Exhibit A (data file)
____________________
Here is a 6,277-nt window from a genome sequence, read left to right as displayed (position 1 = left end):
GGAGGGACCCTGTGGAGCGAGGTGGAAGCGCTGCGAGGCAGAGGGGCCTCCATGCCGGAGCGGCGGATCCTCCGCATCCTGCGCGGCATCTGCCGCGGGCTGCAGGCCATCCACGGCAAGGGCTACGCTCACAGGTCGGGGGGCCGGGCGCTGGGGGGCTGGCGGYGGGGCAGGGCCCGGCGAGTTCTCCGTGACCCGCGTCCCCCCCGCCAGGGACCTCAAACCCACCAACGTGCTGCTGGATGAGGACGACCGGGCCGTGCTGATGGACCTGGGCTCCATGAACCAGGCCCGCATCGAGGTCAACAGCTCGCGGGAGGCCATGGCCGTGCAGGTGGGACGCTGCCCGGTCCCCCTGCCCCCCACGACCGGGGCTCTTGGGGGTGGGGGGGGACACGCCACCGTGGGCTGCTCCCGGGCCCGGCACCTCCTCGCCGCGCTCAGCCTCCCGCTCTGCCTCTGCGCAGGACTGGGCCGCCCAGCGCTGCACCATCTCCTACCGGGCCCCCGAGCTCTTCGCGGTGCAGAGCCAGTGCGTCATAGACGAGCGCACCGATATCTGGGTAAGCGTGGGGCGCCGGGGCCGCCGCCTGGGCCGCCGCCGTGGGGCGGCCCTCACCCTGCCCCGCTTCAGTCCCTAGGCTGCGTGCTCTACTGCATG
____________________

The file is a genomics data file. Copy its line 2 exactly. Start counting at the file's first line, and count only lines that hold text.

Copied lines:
GGAGGGACCCTGTGGAGCGAGGTGGAAGCGCTGCGAGGCAGAGGGGCCTCCATGCCGGAGCGGCGGATCCTCCGCATCCTGCGCGGCATCTGCCGCGGGCTGCAGGCCATCCACGGCAAGGGCTACGCTCACAGGTCGGGGGGCCGGGCGCTGGGGGGCTGGCGGYGGGGCAGGGCCCGGCGAGTTCTCCGTGACCCGCGTCCCCCCCGCCAGGGACCTCAAACCCACCAACGTGCTGCTGGATGAGGACGACCGGGCCGTGCTGATGGACCTGGGCTCCATGAACCAGGCCCGCATCGAGGTCAACAGCTCGCGGGAGGCCATGGCCGTGCAGGTGGGACGCTGCCCGGTCCCCCTGCCCCCCACGACCGGGGCTCTTGGGGGTGGGGGGGGACACGCCACCGTGGGCTGCTCCCGGGCCCGGCACCTCCTCGCCGCGCTCAGCCTCCCGCTCTGCCTCTGCGCAGGACTGGGCCGCCCAGCGCTGCACCATCTCCTACCGGGCCCCCGAGCTCTTCGCGGTGCAGAGCCAGTGCGTCATAGACGAGCGCACCGATATCTGGGTAAGCGTGGGGCGCCGGGGCCGCCGCCTGGGCCGCCGCCGTGGGGCGGCCCTCACCCTGCCCCGCTTCAGTCCCTAGGCTGCGTGCTCTACTGCATG